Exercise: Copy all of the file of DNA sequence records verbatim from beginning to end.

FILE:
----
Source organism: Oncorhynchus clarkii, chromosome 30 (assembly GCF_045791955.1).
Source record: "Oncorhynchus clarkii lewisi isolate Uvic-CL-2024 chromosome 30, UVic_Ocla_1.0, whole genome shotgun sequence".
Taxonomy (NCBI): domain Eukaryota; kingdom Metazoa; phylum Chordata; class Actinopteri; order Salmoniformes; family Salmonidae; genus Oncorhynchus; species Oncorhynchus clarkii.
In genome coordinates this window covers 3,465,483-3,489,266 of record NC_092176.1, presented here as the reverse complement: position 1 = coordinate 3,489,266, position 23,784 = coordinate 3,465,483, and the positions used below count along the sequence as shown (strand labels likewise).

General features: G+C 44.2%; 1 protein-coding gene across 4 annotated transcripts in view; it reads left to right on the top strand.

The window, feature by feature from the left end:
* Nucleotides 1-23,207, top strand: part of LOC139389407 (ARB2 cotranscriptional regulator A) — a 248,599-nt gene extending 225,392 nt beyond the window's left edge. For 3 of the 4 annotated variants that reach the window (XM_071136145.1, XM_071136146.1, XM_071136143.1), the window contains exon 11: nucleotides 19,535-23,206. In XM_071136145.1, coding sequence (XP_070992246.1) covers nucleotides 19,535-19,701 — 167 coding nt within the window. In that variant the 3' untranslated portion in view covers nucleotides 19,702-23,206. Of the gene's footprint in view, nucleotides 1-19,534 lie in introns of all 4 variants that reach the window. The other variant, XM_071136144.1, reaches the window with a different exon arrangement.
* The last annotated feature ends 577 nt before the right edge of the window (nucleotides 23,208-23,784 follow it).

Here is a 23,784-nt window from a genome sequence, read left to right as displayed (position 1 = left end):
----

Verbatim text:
Source organism: Oncorhynchus clarkii, chromosome 30 (assembly GCF_045791955.1).
Source record: "Oncorhynchus clarkii lewisi isolate Uvic-CL-2024 chromosome 30, UVic_Ocla_1.0, whole genome shotgun sequence".
Taxonomy (NCBI): domain Eukaryota; kingdom Metazoa; phylum Chordata; class Actinopteri; order Salmoniformes; family Salmonidae; genus Oncorhynchus; species Oncorhynchus clarkii.
In genome coordinates this window covers 3,465,483-3,489,266 of record NC_092176.1, presented here as the reverse complement: position 1 = coordinate 3,489,266, position 23,784 = coordinate 3,465,483, and the positions used below count along the sequence as shown (strand labels likewise).

General features: G+C 44.2%; 1 protein-coding gene across 4 annotated transcripts in view; it reads left to right on the top strand.

The window, feature by feature from the left end:
* Nucleotides 1-23,207, top strand: part of LOC139389407 (ARB2 cotranscriptional regulator A) — a 248,599-nt gene extending 225,392 nt beyond the window's left edge. For 3 of the 4 annotated variants that reach the window (XM_071136145.1, XM_071136146.1, XM_071136143.1), the window contains exon 11: nucleotides 19,535-23,206. In XM_071136145.1, coding sequence (XP_070992246.1) covers nucleotides 19,535-19,701 — 167 coding nt within the window. In that variant the 3' untranslated portion in view covers nucleotides 19,702-23,206. Of the gene's footprint in view, nucleotides 1-19,534 lie in introns of all 4 variants that reach the window. The other variant, XM_071136144.1, reaches the window with a different exon arrangement.
* The last annotated feature ends 577 nt before the right edge of the window (nucleotides 23,208-23,784 follow it).

Here is a 23,784-nt window from a genome sequence, read left to right as displayed (position 1 = left end):